DC Code section 21-211 provides the legal standard for incapacity. Essentially, for an adult that is over the age of 18, someone whose “ability to receive and evaluate information or to communicate decisions is impaired to such an extent that he or she lacks the capacity to manage all or some of his or her financial resources or to meet all or some essential requirements for his or her physical health, safety, habilitation, and therapeutic needs without court-ordered assistance or the appointment of a guardian or a conservator” is the standard for incapacity.
A person who has additional questions regarding the process of proving incapacity in Washington, DC should contact a DC guardianship lawyer to discuss. Call today to schedule a free initial consultation.
Type of Evidence to Prove Incapacity in DC
Generally, an alleged incapacitated adult in Washington, DC is examined by their treating physicians, who provides a report of the detailing the loss of capacity. Sometimes the report is attached to the initial petition for conservatorship or guardianship, which a DC guardianship lawyer can help someone organize. In addition to the initial report, the court may require the use of experts like psychiatrists or treating doctors who are experts in the type of incapacity that the ward may have to examine the adult and provide the court further information regarding the loss of capacity. Family members, friends, and caretakers may also sometimes testify to the lack of capacity or the reasons why a petitioner may be the best person to serve as the guardian or the conservator.
Admissibility of Evidence Showing Poor Decision-Making
It is part of what may be used to show incapacity. Family members, friends, or caretakers may provide evidence as to how someone’s poor decision-making in the past reflects a lack of capacity to make decisions. Often, poor decision making alone may not be enough to show a lack of capacity in DC. For example, an adult may make poor investment decisions that results in a loss of assets, but may still have capacity to make financial and legal decisions on his or her own behalf.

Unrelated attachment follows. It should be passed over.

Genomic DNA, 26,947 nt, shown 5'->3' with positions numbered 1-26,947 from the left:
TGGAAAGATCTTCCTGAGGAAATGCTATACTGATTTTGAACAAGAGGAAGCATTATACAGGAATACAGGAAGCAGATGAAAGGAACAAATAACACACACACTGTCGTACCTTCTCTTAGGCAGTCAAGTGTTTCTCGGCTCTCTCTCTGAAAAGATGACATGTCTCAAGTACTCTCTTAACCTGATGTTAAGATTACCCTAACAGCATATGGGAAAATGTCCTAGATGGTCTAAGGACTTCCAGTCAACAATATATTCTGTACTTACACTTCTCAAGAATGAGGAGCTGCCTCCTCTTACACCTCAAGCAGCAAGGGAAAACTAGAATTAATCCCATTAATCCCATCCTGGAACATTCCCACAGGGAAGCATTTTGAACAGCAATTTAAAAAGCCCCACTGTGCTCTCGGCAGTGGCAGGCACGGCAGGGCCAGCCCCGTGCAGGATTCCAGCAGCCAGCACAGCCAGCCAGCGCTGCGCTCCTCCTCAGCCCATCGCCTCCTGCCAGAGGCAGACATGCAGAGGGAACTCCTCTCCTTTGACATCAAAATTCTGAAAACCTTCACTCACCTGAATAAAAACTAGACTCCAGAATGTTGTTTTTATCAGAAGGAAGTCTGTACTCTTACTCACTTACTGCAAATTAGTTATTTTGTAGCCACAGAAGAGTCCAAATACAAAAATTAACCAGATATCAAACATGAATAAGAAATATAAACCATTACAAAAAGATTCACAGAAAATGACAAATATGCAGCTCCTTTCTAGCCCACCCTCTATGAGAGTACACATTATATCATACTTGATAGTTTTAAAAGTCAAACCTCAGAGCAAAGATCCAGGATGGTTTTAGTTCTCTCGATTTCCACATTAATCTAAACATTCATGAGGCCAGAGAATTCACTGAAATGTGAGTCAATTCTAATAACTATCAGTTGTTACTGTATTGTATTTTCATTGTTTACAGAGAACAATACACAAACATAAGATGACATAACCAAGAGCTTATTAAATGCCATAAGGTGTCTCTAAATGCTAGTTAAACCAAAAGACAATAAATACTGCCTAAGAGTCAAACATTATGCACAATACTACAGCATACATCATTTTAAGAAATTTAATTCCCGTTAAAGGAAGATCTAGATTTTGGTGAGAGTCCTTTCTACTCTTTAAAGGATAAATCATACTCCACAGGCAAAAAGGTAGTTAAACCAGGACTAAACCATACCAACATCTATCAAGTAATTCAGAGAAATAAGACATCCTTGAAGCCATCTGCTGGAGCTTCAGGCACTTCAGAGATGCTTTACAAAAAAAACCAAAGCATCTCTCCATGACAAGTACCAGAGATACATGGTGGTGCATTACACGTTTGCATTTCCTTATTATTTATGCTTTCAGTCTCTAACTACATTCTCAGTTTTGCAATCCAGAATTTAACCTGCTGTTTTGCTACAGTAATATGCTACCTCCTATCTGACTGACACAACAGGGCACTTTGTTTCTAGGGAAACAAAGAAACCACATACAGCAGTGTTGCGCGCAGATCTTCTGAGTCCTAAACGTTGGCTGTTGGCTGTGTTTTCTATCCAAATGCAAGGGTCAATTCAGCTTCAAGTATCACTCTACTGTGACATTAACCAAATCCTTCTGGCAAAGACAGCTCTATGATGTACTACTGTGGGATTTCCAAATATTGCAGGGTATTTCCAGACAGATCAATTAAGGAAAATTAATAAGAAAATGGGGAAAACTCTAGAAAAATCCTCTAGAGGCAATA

Generally, a contested guardianship or conservatorship occurs when the ward, the attorney on behalf of the ward, a family member, or another interested person contests the assertion that the subject of the proceeding actually lacks capacity or that the person petitioning to serve as a guardian or conservator is the best person to serve.
If the alleged ward is contesting, he or she will file an answer through the attorney appointed on his or her behalf stating that they contest the need for a guardian or a conservator or the selection of the petitioning person to serve as guardian or conservator. Other interested persons may also object to the appointments by filing their objections with the court. Someone who is interested in becoming a guardian and is now facing a contested guardianship should seek to speak with a guardianship lawyer in DC.
Proving Incapacity During Contested Guardianship
The practice for proving lack of capacity does not necessarily change, rather additional evidence and testimony may be required to present during the trial before the judge. The process for contested guardianships is often longer, and more costly to the petitioner and the ward.
Evaluation Process for Proving Incapacity
The guardian or ward is visited by the guardian ad litem who will interview the ward and determine whether the ward wishes to contest the guardianship. Generally, if an independent examiner is appointed, they will examine the capacity of the ward. They will use different tools and tests to examine the scope of the capacity of the ward.
Contested guardianships in DC can be costly and timely matters. The case will usually be set for trial and the capacity of the ward will be determined through presentation of evidence on both sides of the case. Psychiatrist or treating physicians may interview the alleged ward further by presenting their analysis of the ward’s capacity.
Differences in Process for Conservators and Guardians in DC
The pleadings required to appoint only a guardian or conservator may differ. However, in both proceedings, the alleged ward’s lack of capacity must be presented to the court. It is possible that an alleged ward may lack the capacity to make financial and legal decisions, but retains the capacity to make health care and living decisions. Each case is different depending on the facts of the case, and the unique nature of the ward’s capacity. An attorney with experience handling guardianship or conservatorship cases will know how to proceed for the different types of cases that may occur. He or she can provide assistance throughout the process. Having knowledge and experience on your side is beneficial in cases that relate to the guardianship of another person.